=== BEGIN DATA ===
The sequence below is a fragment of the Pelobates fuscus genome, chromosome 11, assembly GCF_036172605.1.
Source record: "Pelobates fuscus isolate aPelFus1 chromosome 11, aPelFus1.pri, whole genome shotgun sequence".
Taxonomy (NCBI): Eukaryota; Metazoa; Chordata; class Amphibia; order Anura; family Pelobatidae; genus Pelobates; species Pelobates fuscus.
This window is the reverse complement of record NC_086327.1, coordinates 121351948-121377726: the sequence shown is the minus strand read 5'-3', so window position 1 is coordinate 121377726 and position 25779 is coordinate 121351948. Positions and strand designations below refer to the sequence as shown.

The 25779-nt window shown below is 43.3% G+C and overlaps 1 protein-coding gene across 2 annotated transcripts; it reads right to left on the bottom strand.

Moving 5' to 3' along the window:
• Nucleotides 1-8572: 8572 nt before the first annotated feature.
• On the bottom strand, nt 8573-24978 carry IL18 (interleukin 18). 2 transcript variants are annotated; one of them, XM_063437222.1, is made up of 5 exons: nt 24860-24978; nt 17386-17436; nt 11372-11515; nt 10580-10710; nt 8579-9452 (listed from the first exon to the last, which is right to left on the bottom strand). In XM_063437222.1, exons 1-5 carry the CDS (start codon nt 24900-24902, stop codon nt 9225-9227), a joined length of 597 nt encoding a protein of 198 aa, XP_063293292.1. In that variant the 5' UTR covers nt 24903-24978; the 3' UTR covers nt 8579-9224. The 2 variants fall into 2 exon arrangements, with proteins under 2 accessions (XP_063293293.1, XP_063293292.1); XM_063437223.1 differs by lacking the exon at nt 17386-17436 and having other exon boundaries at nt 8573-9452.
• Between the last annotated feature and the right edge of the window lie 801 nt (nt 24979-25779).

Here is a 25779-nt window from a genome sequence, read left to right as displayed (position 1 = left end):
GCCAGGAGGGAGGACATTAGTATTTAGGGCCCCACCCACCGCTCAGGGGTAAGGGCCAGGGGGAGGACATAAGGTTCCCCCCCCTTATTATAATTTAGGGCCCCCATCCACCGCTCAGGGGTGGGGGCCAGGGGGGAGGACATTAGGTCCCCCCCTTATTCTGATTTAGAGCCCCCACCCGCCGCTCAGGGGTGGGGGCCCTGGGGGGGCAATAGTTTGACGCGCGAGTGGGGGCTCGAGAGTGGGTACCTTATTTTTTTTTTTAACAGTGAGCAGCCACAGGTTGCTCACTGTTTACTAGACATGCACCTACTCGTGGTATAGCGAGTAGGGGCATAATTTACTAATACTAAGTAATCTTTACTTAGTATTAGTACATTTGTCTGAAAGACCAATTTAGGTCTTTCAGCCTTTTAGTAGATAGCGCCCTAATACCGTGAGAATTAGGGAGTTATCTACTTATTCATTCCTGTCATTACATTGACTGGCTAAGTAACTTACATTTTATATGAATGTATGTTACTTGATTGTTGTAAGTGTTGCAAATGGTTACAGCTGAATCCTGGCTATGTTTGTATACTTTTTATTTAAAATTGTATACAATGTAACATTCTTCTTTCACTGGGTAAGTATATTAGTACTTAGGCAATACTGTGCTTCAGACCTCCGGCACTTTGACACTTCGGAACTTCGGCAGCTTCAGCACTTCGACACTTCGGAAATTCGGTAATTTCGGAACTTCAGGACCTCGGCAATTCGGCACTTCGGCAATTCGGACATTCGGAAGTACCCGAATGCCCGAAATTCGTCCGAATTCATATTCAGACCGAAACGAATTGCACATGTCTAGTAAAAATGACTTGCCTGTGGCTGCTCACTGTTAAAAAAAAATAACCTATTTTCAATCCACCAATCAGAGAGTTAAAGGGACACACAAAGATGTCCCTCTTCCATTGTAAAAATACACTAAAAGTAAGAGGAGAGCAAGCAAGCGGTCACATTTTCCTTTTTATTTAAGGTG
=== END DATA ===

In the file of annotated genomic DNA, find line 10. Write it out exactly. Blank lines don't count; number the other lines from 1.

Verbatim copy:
Here is a 25779-nt window from a genome sequence, read left to right as displayed (position 1 = left end):